18. Immigration : What About the Children and Grandchildren? By Sweetman, A.; van Ours, J.C.
  19. Do labour market conditions shape immigrant-native gaps in employment outcomes? A comparison of 19 European countries By Markaki, Yvonni
  20. Country of Origin and Immigrant Earnings, 1960-2000: A Human Capital Investment Perspective By Duleep, Harriet; Liu, Xingfei; Regets, Mark
  21. Technological Change and Declining Immigrant Outcomes, Implications for Income Inequality in Canada By Warman, Casey; Worswick, Christopher
  22. Cultural diversity and entrepreneurship in England and Wales By Hardy, Daniel; Rodriguez-Pose, Andres
  23. International Knowledge Spillovers: The Benefits from Employing Immigrants By Jürgen Bitzer; Erkan Gören; Sanne Hiller
  24. Assessment of the impact of migration of health professionals on the labour market and health sector performance in destination countries : a report prepared for the EU-ILO project on "Decent work across borders: a pilot project for migrant health professionals and skilled workers" By Wickramasekara, Piyasiri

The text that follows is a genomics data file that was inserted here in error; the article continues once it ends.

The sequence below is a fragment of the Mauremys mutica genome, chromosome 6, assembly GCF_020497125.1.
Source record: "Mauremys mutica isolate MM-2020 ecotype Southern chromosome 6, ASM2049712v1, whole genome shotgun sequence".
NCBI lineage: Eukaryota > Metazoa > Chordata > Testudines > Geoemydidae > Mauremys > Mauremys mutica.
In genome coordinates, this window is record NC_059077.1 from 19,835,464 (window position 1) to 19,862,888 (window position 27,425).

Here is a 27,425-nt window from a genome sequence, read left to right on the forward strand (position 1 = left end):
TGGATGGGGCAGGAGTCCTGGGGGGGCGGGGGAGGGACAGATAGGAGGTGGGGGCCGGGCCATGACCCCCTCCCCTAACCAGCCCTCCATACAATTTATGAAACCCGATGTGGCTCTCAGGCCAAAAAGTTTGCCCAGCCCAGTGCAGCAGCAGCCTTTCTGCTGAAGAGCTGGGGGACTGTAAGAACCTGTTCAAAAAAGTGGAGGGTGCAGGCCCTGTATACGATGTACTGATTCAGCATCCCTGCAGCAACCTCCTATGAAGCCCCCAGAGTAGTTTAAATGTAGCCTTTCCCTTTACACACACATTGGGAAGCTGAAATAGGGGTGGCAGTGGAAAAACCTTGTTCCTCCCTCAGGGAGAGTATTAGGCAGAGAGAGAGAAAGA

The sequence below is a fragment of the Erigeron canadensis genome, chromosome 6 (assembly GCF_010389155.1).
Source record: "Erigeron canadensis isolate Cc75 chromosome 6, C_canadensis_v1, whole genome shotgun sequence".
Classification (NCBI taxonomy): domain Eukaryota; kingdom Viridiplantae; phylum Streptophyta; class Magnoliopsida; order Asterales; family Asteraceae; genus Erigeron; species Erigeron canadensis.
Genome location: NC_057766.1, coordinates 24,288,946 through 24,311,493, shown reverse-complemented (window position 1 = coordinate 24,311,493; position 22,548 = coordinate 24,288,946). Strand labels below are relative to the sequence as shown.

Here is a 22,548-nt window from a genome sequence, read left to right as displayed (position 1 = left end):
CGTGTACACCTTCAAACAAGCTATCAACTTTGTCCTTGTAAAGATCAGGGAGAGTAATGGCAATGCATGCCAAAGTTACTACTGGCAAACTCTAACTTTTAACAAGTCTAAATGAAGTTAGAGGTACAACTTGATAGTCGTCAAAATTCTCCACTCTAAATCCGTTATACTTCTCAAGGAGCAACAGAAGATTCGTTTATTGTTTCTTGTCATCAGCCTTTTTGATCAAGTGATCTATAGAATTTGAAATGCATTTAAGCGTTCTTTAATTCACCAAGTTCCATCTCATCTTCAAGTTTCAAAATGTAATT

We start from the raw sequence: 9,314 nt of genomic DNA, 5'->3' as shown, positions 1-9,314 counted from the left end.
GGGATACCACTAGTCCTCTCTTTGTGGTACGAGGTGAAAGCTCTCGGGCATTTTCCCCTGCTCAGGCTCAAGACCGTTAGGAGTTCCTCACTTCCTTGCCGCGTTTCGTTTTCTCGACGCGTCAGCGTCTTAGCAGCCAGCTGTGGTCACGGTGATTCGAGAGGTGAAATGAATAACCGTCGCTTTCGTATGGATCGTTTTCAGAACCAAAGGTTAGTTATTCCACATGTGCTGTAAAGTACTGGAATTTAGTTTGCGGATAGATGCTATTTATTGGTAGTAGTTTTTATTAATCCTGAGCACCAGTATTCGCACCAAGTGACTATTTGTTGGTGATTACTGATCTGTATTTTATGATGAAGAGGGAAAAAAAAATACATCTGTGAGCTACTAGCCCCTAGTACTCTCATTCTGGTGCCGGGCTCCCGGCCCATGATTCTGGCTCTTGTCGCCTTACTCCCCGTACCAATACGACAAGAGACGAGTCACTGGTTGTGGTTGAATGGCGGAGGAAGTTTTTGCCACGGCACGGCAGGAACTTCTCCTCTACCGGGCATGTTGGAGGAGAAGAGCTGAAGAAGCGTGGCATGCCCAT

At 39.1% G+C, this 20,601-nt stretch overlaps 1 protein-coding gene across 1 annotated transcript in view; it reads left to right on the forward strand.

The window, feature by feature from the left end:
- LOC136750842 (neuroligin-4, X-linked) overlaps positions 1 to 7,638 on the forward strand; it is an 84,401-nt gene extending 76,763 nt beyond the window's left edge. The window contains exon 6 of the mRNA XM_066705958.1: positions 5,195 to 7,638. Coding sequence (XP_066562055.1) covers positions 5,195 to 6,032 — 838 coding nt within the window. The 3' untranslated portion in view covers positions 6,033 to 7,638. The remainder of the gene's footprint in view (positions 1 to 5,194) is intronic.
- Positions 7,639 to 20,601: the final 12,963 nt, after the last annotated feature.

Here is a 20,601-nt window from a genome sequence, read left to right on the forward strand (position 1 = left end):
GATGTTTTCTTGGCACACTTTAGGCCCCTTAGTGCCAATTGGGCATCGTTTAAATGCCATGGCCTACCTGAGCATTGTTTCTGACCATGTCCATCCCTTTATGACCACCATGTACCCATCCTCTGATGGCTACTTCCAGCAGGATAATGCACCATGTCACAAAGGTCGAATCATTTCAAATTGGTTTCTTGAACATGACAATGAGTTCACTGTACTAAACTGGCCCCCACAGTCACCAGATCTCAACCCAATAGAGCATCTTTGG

25. In Search of Opportunities? The Barriers to More Efficient Internal Labor Mobility in Ukraine By Koettl, Johannes; Kupets, Olga; Olefir, Anna; Santos, Indhira
  26. Job Quality in Segmented Labor Markets: The Israeli Case By Shoshana Neuman
  28. Perceptions of ethno-cultural diversity and neighborhood cohesion in three European countries By Koopmans, Ruud; Schaeffer, Merlin

  1. By: Catia Batista; Janis Umblijs
    Abstract: How do risk preferences affect migrant remittance behaviour? Examination of this relationship has only begun to be explored. Using a tailored representative survey of 1500 immigrants in the Greater Dublin Area, Ireland, we find a positive and significant relationship between risk aversion and migrant remittances. Risk-averse individuals are more likely to send remittances home and are, on average, likely to remit a higher amount, after controlling for a broad range of individual and group characteristics. The evidence we obtain is consistent with a “purchase of self-insurance” motive to remit in that we also find support for more remittances being sent by risk-averse immigrants who face higher wage risks and to individuals with more financial resources. JEL codes: D81, F22, F24, J15, J61
    Keywords: Migration, Risk Aversion, Remittances, Self-Insurance